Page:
Roy was asked about canaries – of course. Yes, they did use canaries – but these were kept at the rescue station and only taken into the mines if there was fire or an explosion. Apparently canary respiratory systems are much faster than ours, meaning they collapse quickly if oxygen levels fall. It was a surprise and relief to learn that the canaries never died in this way – gas cylinders were used to revive them!

Asked about accidents, Roy told us of several terrible accidents he knew of. We learned that there is a plaque of all men killed in the mines at Hersden’s working men’s club. Roy worked in the days before mechanisation of mining but, tragically, mechanisation did not mean accident-free, and Roy also described some truly horrific accidents that happened following mechanisation.

Roy was asked what happened to the slag heaps that resulted from mining in Kent. It seems that following the shocking disaster in Aberfan in 1966 (when over 120 school children and their teachers were killed when a coal heap collapsed) the coal board, chaired at the time by Lord Robens, limited the height of slag heaps so they are less obvious.

During Roy’s talk we learned there are five types of coal – including anthracite and bituminous coal; the coal in Kent is bituminous. The coal seam in Kent forms a basin from Ramsgate to Canterbury to Dover. The Chislet mine was 1500 feet deep and fell on the outer side of this basin – Roy recalls hearing overhead trains at snack time.

We learned that the height of a coal seam varies enormously around the world. The average height of a coal seam in England is about four foot, in Japan 30 foot, and in Australia an astounding 900 foot! In Kent, Roy worked on seams that ranged from 15 inches to 13 foot deep.

Interestingly, one of the features of the Kent coal field Is that it is the only coal field that is completely buried. Coal was only found when digging for the Channel Tunnel.

“It takes 1 yard of peat to make just 1 inch of coal” – Roy told us during his talk. We were also horrified to lean that some coal – though not in Kent – was subject to spontaneous combustion. Roy told us how all mines have dust barriers – basically inert dust – which are used to dampen fires if there is an explosion.

Roy got married in 1964 – at the age of 22. Brian interjected to ask Roy how much weighed at the time. Roy told us he weighed just 7 stone then.

Roy’s wife was an industrial machinist who made Turkey’s saddles. Following expressions of disbelief from audience members, Roy pointed out that these are very much like horse saddles and were used on female turkeys as the males would dig their claws in! Interestingly, Roy’s wife also made curtains at the Gulbenkian.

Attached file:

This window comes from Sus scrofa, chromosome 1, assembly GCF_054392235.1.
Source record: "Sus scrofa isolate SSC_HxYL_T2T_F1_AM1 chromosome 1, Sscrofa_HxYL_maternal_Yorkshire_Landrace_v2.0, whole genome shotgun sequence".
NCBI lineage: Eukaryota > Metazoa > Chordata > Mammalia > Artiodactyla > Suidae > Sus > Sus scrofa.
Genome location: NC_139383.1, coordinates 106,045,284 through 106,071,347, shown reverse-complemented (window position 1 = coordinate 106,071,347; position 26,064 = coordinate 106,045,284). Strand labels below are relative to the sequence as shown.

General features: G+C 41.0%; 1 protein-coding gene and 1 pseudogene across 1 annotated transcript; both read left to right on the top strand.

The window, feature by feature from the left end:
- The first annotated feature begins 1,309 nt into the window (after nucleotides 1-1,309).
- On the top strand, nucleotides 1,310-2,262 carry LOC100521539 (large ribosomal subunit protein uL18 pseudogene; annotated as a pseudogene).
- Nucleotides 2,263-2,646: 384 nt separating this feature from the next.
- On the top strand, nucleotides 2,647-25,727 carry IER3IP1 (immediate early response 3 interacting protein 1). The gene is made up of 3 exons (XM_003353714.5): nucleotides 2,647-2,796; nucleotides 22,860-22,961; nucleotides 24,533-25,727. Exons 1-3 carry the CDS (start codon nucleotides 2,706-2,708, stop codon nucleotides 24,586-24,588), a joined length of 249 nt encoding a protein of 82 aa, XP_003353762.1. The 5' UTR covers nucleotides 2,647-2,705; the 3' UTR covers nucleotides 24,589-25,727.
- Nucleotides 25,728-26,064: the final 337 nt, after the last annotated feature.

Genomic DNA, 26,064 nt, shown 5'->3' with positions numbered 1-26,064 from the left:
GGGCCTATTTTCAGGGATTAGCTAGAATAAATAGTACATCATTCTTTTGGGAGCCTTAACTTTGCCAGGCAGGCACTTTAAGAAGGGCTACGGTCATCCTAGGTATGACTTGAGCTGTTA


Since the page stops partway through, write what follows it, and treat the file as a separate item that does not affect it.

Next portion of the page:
Roy had met his wife at 17. As he’d had a hard upbringing, he had decided from a young age to save up for a house. Eventually, before he got married, he managed to buy a brand new bungalow at Broad Oak. Like many of our audience members, Roy recalled the mortgage rate shooting up in the 70s; for Roy this meant a repayment going from around 19 pounds to 90 pounds per month. To repay his mortgage and also maintain his family (then of four), Roy had to work seven days per week.  Sometimes his shifts would start at 6:00 am and he would return home at 10:00 pm. “I’ve known times when I’ve gone two to three months without seeing daylight” he said.

Chislet mine closed in 1969, at which point Roy moved to the colliery in Snowdon. He studied mining for five years and then applied for a job at Bettshanger as a training instructor before returning to Snowdon. When he went back to Snowdon he said it was as if he’d never left – “the comradeship there was just brilliant”!

Asked why he had decided to go into training, Roy pointed out how he was always interested in young people. “I wanted them to be the best that they can be, and do the best that they can do,” he said.

Inevitably, there were questions about Arthur’s Scargill and the miners’ strike of the 1980s. “I went to a meeting with Arthur Scargill” said Roy, but Roy wasn’t in the National Union of Miners (NUM), which meant that his family had no support during the infamous strikes.

In 1989 all coal fields in Kent were shut as a result of Margaret Thatcher’s policies. At that point Roy was offered a job as a training officer in the Channel Tunnel – but instead Roy got a job at Canterbury Cathedral (doing conservation work on the stone), which is where he worked until he retired.

All-in-all, Roy’s talk was truly fascinating – it was quite clear that one could actually talk about coal mining for hours. Roy opened our eyes to the extreme hardships and risks that miners took, and the many, many challenges of coal mining in those days.

There was very warm applause for Roy at the end of his talk and he was thanked by Rosemary Doyle on behalf of us all.

Picture: Roy took a look at a “miner’s lamp” that one attendee has bought in – and pointed out how it was not the genuine article! Picture credit: Rotary Club of Canterbury.


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St Lawrence Cricket Ground
Old Dover Road,
Canterbury, Kent,
CT1 3NZ,
United Kingdom